As you can imagine this was a touching evening.  It’s beautiful and admirable of Minka to open herself up and be vulnerable with the world about her personal situation in order to help many other women, children and families.

On a lighter note, when Minka was in Africa on a visit for FASHIONABLE she went to the factory where the goods for FASHIONABLE are designed.  She asked Barrett if she could design a bag.  He was thrilled by her idea to contribute and bring awareness in an even greater way.  So she picked the gorgeous pink and navy suede fabric for the exterior, and then wanting to give the women who make the scarves an opportunity,  she lined the bags with their scarves.  Minka’s intentions are pure and virtuous.  This is the story of the birth of the pouch called Hibret, meaning collaboration in Amharic.

These pouches are beautiful and an everyday basic.  I am so proud to be carrying one and will certainly be purchasing others for gifts.  I told the group that night that we were lucky to have received this gift from fashionABLE and that in gratitude we should share the mission of FASHIONABLE with as many people as possible and to let them know that they can go to the FASHIONABLE website and purchase these pouches or many other goods to help make a difference too!


Minka Kelly designed this clutch as a transition piece from day to night.  Just like most women, she needs a way to keep track of essentials in a larger bag during the day, but at night it’s only about the stuff in her little clutch.  Thank you Minka for this simple, yet game changing, tip for staying stylish and organized while on the go.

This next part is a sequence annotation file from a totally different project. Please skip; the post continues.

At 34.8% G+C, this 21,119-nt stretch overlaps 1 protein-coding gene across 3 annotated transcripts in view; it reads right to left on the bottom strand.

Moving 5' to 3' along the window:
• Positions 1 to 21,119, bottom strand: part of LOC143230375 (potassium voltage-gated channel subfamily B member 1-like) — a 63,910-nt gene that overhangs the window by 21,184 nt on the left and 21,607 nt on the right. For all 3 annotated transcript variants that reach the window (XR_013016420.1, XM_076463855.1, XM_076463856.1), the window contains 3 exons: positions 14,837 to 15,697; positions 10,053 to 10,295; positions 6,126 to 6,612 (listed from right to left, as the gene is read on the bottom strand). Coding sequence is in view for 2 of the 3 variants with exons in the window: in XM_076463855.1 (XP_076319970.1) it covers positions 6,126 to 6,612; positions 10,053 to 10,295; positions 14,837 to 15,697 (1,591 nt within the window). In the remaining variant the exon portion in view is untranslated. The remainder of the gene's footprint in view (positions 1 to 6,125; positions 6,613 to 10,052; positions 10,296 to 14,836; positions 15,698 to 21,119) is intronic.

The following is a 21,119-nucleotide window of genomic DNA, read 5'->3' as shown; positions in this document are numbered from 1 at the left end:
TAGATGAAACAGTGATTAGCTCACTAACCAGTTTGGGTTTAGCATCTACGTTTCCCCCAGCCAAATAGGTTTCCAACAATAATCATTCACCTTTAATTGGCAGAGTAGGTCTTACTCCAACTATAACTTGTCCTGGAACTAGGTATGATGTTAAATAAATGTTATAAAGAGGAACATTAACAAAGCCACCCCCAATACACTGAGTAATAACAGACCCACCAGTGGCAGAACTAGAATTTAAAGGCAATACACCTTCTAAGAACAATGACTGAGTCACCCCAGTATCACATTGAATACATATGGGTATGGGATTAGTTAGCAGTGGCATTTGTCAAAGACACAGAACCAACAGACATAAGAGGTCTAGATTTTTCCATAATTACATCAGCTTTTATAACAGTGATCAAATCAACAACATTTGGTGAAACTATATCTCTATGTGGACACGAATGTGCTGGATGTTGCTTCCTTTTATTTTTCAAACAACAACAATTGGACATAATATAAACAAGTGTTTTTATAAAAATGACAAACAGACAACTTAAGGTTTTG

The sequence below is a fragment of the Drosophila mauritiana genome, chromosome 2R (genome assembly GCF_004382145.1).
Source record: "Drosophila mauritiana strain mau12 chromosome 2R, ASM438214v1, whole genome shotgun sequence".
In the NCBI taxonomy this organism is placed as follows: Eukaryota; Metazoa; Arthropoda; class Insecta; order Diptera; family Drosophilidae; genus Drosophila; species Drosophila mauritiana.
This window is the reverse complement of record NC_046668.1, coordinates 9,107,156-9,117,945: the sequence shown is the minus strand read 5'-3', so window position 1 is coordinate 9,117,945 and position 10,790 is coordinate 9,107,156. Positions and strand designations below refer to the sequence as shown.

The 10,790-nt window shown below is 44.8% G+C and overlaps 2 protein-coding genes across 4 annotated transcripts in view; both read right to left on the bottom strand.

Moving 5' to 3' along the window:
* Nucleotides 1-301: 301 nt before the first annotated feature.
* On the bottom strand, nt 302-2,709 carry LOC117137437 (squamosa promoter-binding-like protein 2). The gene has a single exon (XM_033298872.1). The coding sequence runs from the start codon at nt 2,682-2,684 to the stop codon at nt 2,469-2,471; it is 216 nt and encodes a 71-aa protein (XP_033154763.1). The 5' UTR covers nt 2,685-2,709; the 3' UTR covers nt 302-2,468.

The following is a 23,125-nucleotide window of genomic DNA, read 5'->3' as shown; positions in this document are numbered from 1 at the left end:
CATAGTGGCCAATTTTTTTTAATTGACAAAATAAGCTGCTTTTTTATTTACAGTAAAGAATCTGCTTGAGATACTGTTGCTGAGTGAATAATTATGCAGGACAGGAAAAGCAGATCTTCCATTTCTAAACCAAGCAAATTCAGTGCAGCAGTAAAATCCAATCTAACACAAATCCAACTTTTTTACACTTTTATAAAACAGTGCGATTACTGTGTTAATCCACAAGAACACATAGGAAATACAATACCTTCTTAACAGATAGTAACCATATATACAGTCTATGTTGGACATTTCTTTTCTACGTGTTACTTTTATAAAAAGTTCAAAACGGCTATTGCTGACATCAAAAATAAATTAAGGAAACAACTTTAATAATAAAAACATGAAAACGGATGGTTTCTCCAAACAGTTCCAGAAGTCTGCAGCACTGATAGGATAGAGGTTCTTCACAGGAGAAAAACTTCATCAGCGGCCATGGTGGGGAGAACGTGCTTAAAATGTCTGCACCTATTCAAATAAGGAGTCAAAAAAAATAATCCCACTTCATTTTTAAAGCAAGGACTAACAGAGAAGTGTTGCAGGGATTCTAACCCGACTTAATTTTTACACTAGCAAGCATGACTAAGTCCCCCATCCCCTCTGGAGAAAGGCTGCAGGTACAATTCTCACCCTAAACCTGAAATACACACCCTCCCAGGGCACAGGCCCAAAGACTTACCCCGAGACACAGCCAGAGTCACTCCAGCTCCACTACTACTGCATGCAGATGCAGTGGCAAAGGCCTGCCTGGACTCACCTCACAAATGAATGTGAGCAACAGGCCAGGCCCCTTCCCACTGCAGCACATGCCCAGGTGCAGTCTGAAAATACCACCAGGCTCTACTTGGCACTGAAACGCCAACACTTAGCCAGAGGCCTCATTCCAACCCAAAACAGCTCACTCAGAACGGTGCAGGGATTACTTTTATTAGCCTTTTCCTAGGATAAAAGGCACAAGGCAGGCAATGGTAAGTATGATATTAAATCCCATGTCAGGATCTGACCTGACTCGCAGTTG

I know that most working women in DC are using huge totes to carry around policy talking points, legal briefs, and a change of shoes for walking from meetings to the office.  Having this little gem in your bag will help you find your cell phone, lipstick, business cards and other needs on the go instead of spending minutes getting frazzled, looking foolish and burrowing in your bag – I speak from all too frequent experience.

After your busy day you can pull out your pouch and look very chic at whatever social event is on your schedule that night.

This bag is absolutely the perfect clutch!

Thank you to Barrett Ward, Minka Kelly, Judee Ann Williams, Kimball Stroud, Laurie Knight and all who attended this event for creating an inspirational evening.  Thank you to everyone who reads this post and is inspired to pay it forward by purchasing a chic and “FASHIONABLE” pouch.

Photo Information:  Thank you to Dan Swartz of Revamp for sharing these beautiful images taken at the reception last week.  Look for more images from this event soon in his Washingtonian column “Dan About Town.”